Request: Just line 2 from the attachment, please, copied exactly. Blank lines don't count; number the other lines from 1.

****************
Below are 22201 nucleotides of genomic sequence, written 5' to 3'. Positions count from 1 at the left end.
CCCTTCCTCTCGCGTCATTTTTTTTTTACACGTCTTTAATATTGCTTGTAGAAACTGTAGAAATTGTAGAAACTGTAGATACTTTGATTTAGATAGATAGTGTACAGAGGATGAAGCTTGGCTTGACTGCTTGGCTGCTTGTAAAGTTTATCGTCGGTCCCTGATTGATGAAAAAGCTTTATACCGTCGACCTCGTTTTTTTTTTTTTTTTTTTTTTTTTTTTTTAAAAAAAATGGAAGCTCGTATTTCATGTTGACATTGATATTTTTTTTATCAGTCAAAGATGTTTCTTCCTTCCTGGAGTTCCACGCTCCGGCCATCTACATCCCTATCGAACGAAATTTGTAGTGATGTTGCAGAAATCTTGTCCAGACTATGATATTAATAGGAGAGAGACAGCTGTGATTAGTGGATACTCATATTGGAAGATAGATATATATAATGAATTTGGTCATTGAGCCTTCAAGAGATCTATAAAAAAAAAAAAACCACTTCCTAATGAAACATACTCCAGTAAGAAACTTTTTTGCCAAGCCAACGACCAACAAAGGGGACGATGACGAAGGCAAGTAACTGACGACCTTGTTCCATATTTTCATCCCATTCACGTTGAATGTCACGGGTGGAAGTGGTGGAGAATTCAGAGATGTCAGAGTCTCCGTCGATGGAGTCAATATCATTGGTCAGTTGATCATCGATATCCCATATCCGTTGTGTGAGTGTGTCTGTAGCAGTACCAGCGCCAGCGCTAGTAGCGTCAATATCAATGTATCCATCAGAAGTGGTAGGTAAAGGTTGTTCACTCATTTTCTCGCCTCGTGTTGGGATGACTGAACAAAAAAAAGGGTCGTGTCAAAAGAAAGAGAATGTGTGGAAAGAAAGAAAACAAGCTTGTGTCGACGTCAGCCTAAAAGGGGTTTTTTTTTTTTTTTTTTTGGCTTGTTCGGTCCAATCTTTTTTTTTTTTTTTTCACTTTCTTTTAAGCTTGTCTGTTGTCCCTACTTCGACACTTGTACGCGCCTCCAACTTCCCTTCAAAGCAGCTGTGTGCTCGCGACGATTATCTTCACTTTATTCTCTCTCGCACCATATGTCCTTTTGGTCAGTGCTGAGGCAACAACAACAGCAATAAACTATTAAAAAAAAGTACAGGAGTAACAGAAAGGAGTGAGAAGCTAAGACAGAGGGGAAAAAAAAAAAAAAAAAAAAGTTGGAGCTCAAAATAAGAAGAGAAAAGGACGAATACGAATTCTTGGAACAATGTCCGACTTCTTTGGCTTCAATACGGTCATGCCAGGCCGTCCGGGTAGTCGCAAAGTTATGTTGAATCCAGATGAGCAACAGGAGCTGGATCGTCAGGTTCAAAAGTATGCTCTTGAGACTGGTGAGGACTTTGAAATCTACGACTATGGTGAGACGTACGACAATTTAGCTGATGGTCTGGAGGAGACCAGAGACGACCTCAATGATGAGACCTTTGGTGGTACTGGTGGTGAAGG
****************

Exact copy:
CCCTTCCTCTCGCGTCATTTTTTTTTTACACGTCTTTAATATTGCTTGTAGAAACTGTAGAAATTGTAGAAACTGTAGATACTTTGATTTAGATAGATAGTGTACAGAGGATGAAGCTTGGCTTGACTGCTTGGCTGCTTGTAAAGTTTATCGTCGGTCCCTGATTGATGAAAAAGCTTTATACCGTCGACCTCGTTTTTTTTTTTTTTTTTTTTTTTTTTTTTTAAAAAAAATGGAAGCTCGTATTTCATGTTGACATTGATATTTTTTTTATCAGTCAAAGATGTTTCTTCCTTCCTGGAGTTCCACGCTCCGGCCATCTACATCCCTATCGAACGAAATTTGTAGTGATGTTGCAGAAATCTTGTCCAGACTATGATATTAATAGGAGAGAGACAGCTGTGATTAGTGGATACTCATATTGGAAGATAGATATATATAATGAATTTGGTCATTGAGCCTTCAAGAGATCTATAAAAAAAAAAAAACCACTTCCTAATGAAACATACTCCAGTAAGAAACTTTTTTGCCAAGCCAACGACCAACAAAGGGGACGATGACGAAGGCAAGTAACTGACGACCTTGTTCCATATTTTCATCCCATTCACGTTGAATGTCACGGGTGGAAGTGGTGGAGAATTCAGAGATGTCAGAGTCTCCGTCGATGGAGTCAATATCATTGGTCAGTTGATCATCGATATCCCATATCCGTTGTGTGAGTGTGTCTGTAGCAGTACCAGCGCCAGCGCTAGTAGCGTCAATATCAATGTATCCATCAGAAGTGGTAGGTAAAGGTTGTTCACTCATTTTCTCGCCTCGTGTTGGGATGACTGAACAAAAAAAAGGGTCGTGTCAAAAGAAAGAGAATGTGTGGAAAGAAAGAAAACAAGCTTGTGTCGACGTCAGCCTAAAAGGGGTTTTTTTTTTTTTTTTTTTGGCTTGTTCGGTCCAATCTTTTTTTTTTTTTTTTCACTTTCTTTTAAGCTTGTCTGTTGTCCCTACTTCGACACTTGTACGCGCCTCCAACTTCCCTTCAAAGCAGCTGTGTGCTCGCGACGATTATCTTCACTTTATTCTCTCTCGCACCATATGTCCTTTTGGTCAGTGCTGAGGCAACAACAACAGCAATAAACTATTAAAAAAAAGTACAGGAGTAACAGAAAGGAGTGAGAAGCTAAGACAGAGGGGAAAAAAAAAAAAAAAAAAAAGTTGGAGCTCAAAATAAGAAGAGAAAAGGACGAATACGAATTCTTGGAACAATGTCCGACTTCTTTGGCTTCAATACGGTCATGCCAGGCCGTCCGGGTAGTCGCAAAGTTATGTTGAATCCAGATGAGCAACAGGAGCTGGATCGTCAGGTTCAAAAGTATGCTCTTGAGACTGGTGAGGACTTTGAAATCTACGACTATGGTGAGACGTACGACAATTTAGCTGATGGTCTGGAGGAGACCAGAGACGACCTCAATGATGAGACCTTTGGTGGTACTGGTGGTGAAGG